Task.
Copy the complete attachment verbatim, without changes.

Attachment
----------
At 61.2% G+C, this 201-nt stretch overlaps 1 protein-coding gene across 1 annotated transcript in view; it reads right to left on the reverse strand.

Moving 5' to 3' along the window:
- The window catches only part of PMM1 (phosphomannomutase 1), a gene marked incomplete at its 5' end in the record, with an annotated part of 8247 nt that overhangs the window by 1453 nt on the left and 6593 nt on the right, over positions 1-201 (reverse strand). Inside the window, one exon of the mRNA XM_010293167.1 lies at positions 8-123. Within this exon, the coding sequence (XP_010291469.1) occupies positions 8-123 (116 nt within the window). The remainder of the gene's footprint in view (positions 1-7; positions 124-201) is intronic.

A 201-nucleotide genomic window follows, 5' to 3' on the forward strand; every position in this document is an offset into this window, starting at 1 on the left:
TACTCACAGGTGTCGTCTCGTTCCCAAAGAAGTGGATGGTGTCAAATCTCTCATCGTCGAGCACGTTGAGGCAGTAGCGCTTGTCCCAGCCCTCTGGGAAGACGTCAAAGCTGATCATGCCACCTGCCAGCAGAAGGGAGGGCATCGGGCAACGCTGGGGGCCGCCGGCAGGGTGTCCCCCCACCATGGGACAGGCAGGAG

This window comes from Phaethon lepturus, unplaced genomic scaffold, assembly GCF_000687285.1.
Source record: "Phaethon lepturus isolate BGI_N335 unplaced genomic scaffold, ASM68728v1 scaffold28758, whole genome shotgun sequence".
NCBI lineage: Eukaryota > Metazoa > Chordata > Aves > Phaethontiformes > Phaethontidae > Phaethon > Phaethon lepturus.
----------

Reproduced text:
At 61.2% G+C, this 201-nt stretch overlaps 1 protein-coding gene across 1 annotated transcript in view; it reads right to left on the reverse strand.

Moving 5' to 3' along the window:
- The window catches only part of PMM1 (phosphomannomutase 1), a gene marked incomplete at its 5' end in the record, with an annotated part of 8247 nt that overhangs the window by 1453 nt on the left and 6593 nt on the right, over positions 1-201 (reverse strand). Inside the window, one exon of the mRNA XM_010293167.1 lies at positions 8-123. Within this exon, the coding sequence (XP_010291469.1) occupies positions 8-123 (116 nt within the window). The remainder of the gene's footprint in view (positions 1-7; positions 124-201) is intronic.

A 201-nucleotide genomic window follows, 5' to 3' on the forward strand; every position in this document is an offset into this window, starting at 1 on the left:
TACTCACAGGTGTCGTCTCGTTCCCAAAGAAGTGGATGGTGTCAAATCTCTCATCGTCGAGCACGTTGAGGCAGTAGCGCTTGTCCCAGCCCTCTGGGAAGACGTCAAAGCTGATCATGCCACCTGCCAGCAGAAGGGAGGGCATCGGGCAACGCTGGGGGCCGCCGGCAGGGTGTCCCCCCACCATGGGACAGGCAGGAG

This window comes from Phaethon lepturus, unplaced genomic scaffold, assembly GCF_000687285.1.
Source record: "Phaethon lepturus isolate BGI_N335 unplaced genomic scaffold, ASM68728v1 scaffold28758, whole genome shotgun sequence".
NCBI lineage: Eukaryota > Metazoa > Chordata > Aves > Phaethontiformes > Phaethontidae > Phaethon > Phaethon lepturus.